I am still trying to understand how the approach speeds for different flap speeds work. I cant find it in the handbook but I want to know the different approach speeds for the following flap settings:

  • 0 degree Flap
  • 10/15 degree Flap
  • 20/25 degree Flap
  • 39/40 degree Flap
  • $\begingroup$ Do you mean the maximum speeds for flaps? Or do you mean stall speeds? As Jamiec said, flaps don't change your approach speed, but there is a maximum speed at which you can deploy flaps... $\endgroup$
    – Ron Beyer
    Jun 19, 2021 at 12:20
  • 2
    $\begingroup$ The appropriate approach speed for an airplane (C 152 and others) certainly does change with the flap setting. The higher the flap setting, the slower the normal approach speed. $\endgroup$
    – user22445
    Jun 19, 2021 at 16:17
  • $\begingroup$ @757toga some folks may be looking at it another way: an assigned approach speed and glide angle (like 3 degrees). In that case (for example a commercial aircraft), flaps (and power) would be determined by weight for a given airspeed and AOA. $\endgroup$ Jun 19, 2021 at 23:52

2 Answers 2


The approach speeds for different flap settings are shown in the Cessna 152 POH. See the 1980 Cessna 152 POH.

Although the POH does not break down the different flap settings referenced in your question (some interpolation is necessary) it does identify the appropriate speeds for flaps up, normal approach (flaps 30) and short field approach (also flaps 30).

The primary benefit of using flaps is to allow for a lower airspeed while still generating the appropriate lift. (this also results in a steeper angle [when a slower speed is used] for landing and takeoff).

1980 Cessna 152 POH enter image description here


FLAPS 0 can used for a higher approach speed when there is wind. This "clean" configuration will give you the greatest gliding distance (least drag per distance flown). Approach speeds are higher and the glide angle is flatter. This is fine when one has adequate runway to work with. With 0 flaps, the wing has less camber and lower coefficient of lift. It makes up for this by going a bit faster.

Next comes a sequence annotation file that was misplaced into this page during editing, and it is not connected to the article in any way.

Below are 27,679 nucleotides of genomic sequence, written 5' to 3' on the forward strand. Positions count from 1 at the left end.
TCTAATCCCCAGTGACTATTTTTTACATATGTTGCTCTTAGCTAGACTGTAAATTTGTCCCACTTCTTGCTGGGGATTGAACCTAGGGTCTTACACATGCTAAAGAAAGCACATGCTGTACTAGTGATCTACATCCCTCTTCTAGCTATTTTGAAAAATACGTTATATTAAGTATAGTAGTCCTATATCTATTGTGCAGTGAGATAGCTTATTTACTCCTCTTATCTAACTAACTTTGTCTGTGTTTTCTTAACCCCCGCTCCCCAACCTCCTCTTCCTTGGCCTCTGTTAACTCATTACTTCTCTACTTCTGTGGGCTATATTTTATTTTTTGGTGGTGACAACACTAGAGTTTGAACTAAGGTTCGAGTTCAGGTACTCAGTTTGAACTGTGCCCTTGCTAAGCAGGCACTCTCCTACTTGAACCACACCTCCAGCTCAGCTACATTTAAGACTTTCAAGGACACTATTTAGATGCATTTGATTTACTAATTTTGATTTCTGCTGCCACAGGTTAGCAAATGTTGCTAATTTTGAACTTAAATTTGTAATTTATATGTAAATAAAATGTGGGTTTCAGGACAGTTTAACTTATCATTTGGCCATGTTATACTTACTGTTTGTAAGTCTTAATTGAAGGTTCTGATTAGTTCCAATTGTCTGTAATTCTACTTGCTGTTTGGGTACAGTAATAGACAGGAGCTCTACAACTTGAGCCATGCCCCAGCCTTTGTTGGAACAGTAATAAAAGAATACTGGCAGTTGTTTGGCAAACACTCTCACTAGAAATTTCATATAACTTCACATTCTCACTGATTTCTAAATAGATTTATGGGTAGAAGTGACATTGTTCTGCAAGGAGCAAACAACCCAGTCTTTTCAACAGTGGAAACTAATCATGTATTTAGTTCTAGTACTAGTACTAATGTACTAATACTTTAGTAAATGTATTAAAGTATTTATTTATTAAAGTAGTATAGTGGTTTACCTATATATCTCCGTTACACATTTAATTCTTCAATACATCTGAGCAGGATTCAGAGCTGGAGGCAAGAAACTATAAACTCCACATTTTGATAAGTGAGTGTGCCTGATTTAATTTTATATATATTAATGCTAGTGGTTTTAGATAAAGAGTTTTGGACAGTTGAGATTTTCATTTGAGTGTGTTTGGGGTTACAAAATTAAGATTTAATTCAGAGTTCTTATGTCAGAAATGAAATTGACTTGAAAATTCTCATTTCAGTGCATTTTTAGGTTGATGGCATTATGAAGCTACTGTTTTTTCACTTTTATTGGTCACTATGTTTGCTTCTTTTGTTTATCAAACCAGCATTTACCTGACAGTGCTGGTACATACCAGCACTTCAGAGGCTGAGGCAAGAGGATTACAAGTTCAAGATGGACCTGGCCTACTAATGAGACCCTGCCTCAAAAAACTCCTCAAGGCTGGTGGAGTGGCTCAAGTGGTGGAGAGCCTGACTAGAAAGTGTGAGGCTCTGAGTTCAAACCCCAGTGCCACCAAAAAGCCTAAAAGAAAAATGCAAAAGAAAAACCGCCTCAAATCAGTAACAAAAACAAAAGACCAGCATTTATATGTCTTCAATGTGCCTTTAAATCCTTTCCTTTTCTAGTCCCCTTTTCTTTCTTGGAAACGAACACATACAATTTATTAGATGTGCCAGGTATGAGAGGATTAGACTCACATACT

Flaps 10 is used for short field approaches. It increases wing camber and coefficient of lift, allowing the aircraft to approach around at a slower speed while still generating adequate lift. Because there is greater drag, the glide angle will be slightly steeper. Better to use this one if the landing area is shorter.

FLAPS 20, 30 (and 40) serve to further steeper the glide angle by increasing drag. These flap settings generally do not increase lift much more and are not used for that purpose because they are excessively draggy.

FLAPS 10 can also be used for short, soft field takeoffs, but the plane climbs more efficiently at Vy, with FLAPS 0.

More reading about flaps here.

Another way of looking at it is: increasing coefficient of lift by increasing camber allows one to fly at the same Angle of Attack at a lower airspeed.

Angle of Attack and Camber form the Lift Coefficient. Too great and angle of attack causes a stall, so it is smarter to increase camber to fly more safely at a lower airspeed.

The variables of lift related to aircraft configuration and velocity are explained in the Lift Equation:

Lift = Density × Area × Lift Coefficient × Velocity$^2$.

Note that velocity is squared.


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